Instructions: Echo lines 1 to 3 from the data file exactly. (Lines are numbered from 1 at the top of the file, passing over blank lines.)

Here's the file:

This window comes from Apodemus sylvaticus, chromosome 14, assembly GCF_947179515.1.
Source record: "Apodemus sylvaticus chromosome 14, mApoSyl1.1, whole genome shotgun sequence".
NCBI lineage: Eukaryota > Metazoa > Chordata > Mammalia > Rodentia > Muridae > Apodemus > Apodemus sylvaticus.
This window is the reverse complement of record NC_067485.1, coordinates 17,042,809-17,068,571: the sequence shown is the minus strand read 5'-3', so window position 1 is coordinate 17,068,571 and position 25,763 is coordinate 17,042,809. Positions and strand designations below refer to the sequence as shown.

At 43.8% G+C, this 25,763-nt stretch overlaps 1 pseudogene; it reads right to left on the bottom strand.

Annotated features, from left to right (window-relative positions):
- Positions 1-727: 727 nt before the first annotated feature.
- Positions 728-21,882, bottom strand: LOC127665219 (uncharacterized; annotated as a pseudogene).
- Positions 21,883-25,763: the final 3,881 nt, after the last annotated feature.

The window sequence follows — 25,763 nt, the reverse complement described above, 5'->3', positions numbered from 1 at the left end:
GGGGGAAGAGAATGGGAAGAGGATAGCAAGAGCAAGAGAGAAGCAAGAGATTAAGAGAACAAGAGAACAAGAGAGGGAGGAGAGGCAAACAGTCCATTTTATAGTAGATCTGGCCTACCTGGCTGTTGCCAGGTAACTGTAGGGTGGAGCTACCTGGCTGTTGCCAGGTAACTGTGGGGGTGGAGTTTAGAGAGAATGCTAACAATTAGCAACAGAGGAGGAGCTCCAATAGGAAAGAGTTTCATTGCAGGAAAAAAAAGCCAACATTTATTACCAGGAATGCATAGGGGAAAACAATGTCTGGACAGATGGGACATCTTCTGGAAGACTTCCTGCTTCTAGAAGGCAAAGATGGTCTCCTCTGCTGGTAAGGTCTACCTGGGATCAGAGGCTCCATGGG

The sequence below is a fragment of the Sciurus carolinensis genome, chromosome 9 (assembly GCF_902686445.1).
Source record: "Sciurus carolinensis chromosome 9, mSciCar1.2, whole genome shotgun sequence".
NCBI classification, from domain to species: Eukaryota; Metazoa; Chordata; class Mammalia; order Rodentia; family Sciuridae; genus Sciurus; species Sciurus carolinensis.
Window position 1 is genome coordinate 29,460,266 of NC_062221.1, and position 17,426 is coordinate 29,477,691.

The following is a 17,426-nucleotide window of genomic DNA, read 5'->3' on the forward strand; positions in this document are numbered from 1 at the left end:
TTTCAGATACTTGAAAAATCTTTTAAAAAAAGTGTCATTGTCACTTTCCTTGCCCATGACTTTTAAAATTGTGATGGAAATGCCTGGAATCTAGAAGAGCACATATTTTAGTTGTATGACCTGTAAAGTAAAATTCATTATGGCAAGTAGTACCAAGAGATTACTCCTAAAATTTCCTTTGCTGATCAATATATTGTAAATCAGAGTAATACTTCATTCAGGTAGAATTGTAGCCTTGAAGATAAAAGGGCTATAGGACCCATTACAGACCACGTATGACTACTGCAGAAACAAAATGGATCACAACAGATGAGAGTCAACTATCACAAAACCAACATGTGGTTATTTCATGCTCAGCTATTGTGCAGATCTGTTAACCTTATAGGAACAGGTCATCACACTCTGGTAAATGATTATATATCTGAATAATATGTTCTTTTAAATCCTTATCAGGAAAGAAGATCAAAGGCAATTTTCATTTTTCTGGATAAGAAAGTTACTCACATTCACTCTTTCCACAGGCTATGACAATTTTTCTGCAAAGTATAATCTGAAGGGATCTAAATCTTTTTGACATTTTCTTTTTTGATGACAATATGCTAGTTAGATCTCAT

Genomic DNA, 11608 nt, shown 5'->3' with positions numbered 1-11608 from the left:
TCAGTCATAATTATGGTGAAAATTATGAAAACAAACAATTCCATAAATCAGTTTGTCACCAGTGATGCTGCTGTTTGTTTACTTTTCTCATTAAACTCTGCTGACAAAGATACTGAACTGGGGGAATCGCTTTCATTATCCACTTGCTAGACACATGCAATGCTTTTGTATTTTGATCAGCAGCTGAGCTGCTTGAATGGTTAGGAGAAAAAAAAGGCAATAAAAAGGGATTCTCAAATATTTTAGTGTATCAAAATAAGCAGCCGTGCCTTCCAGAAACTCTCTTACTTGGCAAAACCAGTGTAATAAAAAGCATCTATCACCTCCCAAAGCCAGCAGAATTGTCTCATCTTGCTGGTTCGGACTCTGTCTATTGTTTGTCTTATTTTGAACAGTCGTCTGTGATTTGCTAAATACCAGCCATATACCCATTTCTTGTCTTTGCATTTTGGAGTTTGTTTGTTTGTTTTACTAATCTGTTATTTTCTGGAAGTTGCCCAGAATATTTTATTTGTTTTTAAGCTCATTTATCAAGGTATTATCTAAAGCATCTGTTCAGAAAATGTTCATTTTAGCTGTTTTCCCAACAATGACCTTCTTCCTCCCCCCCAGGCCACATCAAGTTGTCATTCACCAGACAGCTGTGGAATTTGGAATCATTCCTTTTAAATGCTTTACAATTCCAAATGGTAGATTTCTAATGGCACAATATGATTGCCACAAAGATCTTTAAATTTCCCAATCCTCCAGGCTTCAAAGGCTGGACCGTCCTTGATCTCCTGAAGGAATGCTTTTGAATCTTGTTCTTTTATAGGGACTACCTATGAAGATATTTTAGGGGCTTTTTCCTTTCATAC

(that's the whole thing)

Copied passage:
This window comes from Apodemus sylvaticus, chromosome 14, assembly GCF_947179515.1.
Source record: "Apodemus sylvaticus chromosome 14, mApoSyl1.1, whole genome shotgun sequence".
NCBI lineage: Eukaryota > Metazoa > Chordata > Mammalia > Rodentia > Muridae > Apodemus > Apodemus sylvaticus.